"When I was younger they told me I would never walk again, but I grew up playing basketball, running and just doing everything possible… I was able to beat the odds on that, and I intend to beat to odds on MG."
This is the story of MG patient Eri Abdiel.
Eri has always been a fighter; he recalls a defining moment as a young boy where he was able to overcome a physical challenge: “I played on the escalator and lost two and a half toes. They told me I would never walk again or I would need special shoes if I do walk. I ended up growing up playing basketball, running and just doing everything possible without special shoes. I was able to beat the odds on that, and I intend to beat to odds with MG.”
The doctors said: “You are perfectly healthy”. I told the doctors: “Well, I’m not, but if you say I’m healthy, I don’t need to be here.” They called me back a week later, and said: “We found out that you have MG.”
Eri reflects on the time from when he first had symptoms until the time he was diagnosed with MG:
“I was playing basketball and I kept falling. I didn’t know why. All I knew is that one part of my body wasn’t working. At some point I noticed that my voice started changing, I could feel that in my throat. I couldn’t eat normally and I couldn’t talk. If I got stressed out, my voice would change and I couldn’t swallow. I ate bananas and oatmeal for like a month, because I couldn’t eat anything else. While I was working I would just eat oatmeal and cough a lot, nothing that I ate would go down. During that time, I lost like 20 pounds. I didn’t know what it was.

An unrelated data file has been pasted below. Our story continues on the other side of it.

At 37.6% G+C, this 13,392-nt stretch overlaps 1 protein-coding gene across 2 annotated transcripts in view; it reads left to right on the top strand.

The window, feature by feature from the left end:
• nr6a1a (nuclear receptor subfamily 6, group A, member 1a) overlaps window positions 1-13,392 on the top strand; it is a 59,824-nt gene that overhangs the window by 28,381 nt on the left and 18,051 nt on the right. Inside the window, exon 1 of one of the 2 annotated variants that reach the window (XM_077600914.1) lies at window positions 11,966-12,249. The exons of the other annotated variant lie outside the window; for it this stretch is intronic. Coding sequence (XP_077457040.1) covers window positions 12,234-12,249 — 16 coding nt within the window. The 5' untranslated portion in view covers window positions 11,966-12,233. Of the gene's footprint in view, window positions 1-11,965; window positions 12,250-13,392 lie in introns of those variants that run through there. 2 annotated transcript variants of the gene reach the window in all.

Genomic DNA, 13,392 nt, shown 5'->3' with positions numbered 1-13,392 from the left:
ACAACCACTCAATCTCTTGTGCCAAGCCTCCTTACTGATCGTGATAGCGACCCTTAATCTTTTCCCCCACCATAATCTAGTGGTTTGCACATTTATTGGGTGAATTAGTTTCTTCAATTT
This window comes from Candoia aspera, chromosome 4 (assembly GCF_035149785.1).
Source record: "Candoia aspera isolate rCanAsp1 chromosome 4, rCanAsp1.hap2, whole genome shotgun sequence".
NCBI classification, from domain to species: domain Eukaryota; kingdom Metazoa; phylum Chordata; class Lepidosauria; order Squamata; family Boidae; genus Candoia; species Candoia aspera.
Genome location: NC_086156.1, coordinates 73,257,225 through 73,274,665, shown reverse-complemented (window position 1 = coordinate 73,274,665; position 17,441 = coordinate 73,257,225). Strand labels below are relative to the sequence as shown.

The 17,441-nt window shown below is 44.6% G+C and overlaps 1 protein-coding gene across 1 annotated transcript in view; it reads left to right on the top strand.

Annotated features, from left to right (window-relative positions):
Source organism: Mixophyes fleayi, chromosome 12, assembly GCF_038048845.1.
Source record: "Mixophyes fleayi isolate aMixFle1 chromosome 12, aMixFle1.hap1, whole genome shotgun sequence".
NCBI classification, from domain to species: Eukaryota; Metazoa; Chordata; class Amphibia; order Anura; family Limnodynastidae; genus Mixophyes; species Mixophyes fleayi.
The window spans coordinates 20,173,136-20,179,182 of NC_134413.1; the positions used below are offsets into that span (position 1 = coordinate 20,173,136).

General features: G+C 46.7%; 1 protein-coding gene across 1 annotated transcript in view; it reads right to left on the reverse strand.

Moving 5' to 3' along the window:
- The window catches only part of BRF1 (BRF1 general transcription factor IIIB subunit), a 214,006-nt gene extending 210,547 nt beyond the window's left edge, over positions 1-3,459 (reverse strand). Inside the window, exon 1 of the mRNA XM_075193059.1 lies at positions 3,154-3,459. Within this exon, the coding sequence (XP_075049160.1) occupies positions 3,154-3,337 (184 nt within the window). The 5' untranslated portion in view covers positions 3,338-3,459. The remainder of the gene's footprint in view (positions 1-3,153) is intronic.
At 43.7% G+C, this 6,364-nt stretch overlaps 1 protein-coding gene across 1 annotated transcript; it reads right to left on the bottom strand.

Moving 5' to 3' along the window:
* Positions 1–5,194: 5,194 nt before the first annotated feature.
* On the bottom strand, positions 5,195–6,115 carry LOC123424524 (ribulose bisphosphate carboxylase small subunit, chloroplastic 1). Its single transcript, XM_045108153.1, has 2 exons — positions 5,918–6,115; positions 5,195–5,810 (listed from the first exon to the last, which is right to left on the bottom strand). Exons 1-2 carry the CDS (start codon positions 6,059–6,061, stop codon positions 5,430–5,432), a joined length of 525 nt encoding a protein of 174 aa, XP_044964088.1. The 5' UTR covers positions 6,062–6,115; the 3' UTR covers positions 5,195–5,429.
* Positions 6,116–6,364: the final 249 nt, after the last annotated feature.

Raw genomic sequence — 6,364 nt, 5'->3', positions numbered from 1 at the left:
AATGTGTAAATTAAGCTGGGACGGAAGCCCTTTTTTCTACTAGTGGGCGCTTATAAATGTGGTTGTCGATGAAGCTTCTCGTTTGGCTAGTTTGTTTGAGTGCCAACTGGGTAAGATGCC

The early tests did not come back right away for MG. They ran like… 50 or 60 tests on me. Everything came back normal. The doctors said: “You are perfectly healthy”. I told the doctors: “Well, I’m not, but if you say I’m healthy, I don’t need to be here.” So I checked out and they called me back a week later, and said: “We found out that you have MG.” I remember asking, “What is it?” The doctors answered, “Well, it’s a muscular autoimmune disease.”
The right mindset is a very big key to staying positive. Always, no matter what.
A positive mindset has contributed to Eri’s happiness:
“There were a lot of people in my life that were positive, and they were coaching me through this. My great-grandma and my mother said: ‘Okay. We’re not going to give you any special treatment. You’re going to be a normal kid and you’ll do what you need to do.’ I was able to get through with that mindset."
The obstacle of getting the MG diagnosis reminded Eri of when he had to beat the odds with his foot injury as a child. The MG diagnosis was just a new challenge he had to face.
Eri recalls thinking: “Okay. Another thing, MG – we’re going to get through this. For me it is very important to have friends and family around, that care about you and your well-being. They are there as a support mechanism, a family unit, even though you’re lost on what direction to go in because you don’t know what’s wrong with you. That’s a very big key: mindset & positivity, always no matter what.”